Disrupting Disruption: Our Need for Evolution in the Music Industry

By Gigi Johnson, Founder and Executive Director of the UCLA Center for Music Innovation

PrintWe live and create in a transformative time.  Our relationships with each other, devices, and our creative work are undergoing massive, permanent transformation.

The recorded music business has shifted from selling physical recordings to “selling” access to digital files. Instead of owning music, we “rent” recorded creative content in exchange for our personal data and attention. Our shared creative experiences now track our behavior. Unseen intermediaries make recommendations and decisions. Only the top 1% of tracks and artists are getting the majority of streams, social media shares, and revenue. Large festivals blossom, yet many local venues are at risk. As creators, musicians, and those who support them, we are racing to catch up to this new attention-selling world.

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How can we shape the technologies changing society’s interaction with music? How can we proactively work together to create healthy future ecosystems for artists, fans, and others in the music industry?

In 2014, we launched the UCLA Center for Music Innovation at the UCLA Herb Alpert School of Music to wrestle with these core questions. We bring leading voices together to explore how new tech, time, place, data, connectivity, rights, politics, live events, global trends, and oligopolies are changing music — and how we can cooperate to shape the future of music together.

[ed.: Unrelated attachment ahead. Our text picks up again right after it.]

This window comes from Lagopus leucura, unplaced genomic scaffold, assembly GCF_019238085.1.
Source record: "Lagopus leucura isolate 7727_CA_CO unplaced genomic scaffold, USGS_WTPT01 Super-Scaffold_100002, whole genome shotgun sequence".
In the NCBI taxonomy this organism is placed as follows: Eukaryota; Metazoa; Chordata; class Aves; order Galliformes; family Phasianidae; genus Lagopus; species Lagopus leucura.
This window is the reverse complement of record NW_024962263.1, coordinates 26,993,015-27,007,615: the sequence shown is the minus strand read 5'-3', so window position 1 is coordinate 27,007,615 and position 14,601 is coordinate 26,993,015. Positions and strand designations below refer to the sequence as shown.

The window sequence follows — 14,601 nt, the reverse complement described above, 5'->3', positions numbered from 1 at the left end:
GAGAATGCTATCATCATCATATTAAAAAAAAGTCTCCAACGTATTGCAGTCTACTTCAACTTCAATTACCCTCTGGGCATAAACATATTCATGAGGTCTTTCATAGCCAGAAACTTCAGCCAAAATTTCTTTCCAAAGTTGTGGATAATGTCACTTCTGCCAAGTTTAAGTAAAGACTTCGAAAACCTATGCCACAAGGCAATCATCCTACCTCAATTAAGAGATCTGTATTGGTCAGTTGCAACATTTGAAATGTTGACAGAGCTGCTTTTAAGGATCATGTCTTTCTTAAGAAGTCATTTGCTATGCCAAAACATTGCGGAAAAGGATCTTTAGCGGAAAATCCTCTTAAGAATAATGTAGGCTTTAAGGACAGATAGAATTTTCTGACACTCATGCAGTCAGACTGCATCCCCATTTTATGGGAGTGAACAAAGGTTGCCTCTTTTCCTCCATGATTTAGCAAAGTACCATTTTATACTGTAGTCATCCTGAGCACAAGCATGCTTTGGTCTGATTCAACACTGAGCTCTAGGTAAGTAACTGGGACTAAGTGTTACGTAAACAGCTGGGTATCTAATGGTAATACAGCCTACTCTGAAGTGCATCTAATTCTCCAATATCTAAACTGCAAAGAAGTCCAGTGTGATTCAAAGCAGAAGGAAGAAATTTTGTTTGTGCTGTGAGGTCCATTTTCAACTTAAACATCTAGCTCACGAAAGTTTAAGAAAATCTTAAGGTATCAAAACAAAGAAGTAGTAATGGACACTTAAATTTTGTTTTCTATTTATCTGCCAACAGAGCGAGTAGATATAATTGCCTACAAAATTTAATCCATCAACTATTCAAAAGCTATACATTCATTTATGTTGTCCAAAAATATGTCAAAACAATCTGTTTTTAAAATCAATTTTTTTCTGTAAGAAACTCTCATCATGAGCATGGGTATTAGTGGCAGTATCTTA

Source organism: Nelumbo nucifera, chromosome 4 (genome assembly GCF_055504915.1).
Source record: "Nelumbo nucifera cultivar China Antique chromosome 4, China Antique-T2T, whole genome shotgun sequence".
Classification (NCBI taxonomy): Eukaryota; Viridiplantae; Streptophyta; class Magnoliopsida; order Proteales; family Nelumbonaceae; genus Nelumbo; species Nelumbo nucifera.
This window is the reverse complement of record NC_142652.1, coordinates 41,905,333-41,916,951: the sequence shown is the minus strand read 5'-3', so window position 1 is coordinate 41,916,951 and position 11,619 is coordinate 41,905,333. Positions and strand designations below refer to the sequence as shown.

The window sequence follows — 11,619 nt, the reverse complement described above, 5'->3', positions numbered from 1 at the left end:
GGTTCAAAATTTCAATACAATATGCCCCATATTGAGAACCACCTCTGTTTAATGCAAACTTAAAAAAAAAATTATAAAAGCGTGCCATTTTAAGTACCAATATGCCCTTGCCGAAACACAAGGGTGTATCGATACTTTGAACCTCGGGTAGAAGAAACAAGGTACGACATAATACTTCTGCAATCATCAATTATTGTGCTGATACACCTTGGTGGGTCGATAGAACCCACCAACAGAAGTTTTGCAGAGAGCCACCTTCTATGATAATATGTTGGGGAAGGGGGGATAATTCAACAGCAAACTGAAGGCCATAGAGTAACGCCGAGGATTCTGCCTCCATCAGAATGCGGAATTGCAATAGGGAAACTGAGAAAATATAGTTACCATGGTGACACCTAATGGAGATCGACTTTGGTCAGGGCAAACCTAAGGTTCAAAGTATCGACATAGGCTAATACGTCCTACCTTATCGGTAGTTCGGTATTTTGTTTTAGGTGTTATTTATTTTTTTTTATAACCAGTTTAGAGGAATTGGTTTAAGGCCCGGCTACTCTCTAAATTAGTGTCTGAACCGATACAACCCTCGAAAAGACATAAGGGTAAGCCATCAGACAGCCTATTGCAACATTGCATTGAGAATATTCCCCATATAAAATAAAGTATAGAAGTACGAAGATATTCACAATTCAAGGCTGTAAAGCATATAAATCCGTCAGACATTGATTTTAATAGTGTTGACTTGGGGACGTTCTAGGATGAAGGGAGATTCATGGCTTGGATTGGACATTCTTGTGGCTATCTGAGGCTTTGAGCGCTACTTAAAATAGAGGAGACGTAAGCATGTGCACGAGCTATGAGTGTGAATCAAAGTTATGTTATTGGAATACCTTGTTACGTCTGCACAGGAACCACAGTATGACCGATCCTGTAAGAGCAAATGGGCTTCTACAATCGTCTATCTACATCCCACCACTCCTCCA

This year, in the theme of Music 2020, the Center asks what pressures, frictions, and innovations are driving the music industry in the next 4 to 5 years. We began this conversation in March 2016 with a panel of music industry experts at South by Southwest (SXSW) Music Festival, where we dove into the data and trends driving the possible future of the music industry.

We shared innovators’ insights in our “Innovating Music” podcast. We have launched a new Innovation Advisory Council where we brought in our first Innovation Fellow, Dae Bogan, who helped us launch our Music Innovation Summer Institute. During our Summer Institute, three panels debated the impacts of millennial startups, metadata, and the politics surrounding creative rights on the music industry.

We now are getting ready for our Music 2020 conference on Oct. 20th with Digital Hollywood, where we will discuss the drivers, new technologies, and solutions leading the music industry towards a positive, intentional future. We are also working towards launching our Music Foresight Project for 2017, where our collaborative research teams will explore possible outcomes for the music industry and see how we can encourage and affect them.


Gigi Johnson is the Founder and Executive Director of the UCLA Center for Music Innovation at the UCLA Herb Alpert School of Music.

For tickets to Music 2020 with Digital Hollywood, click here.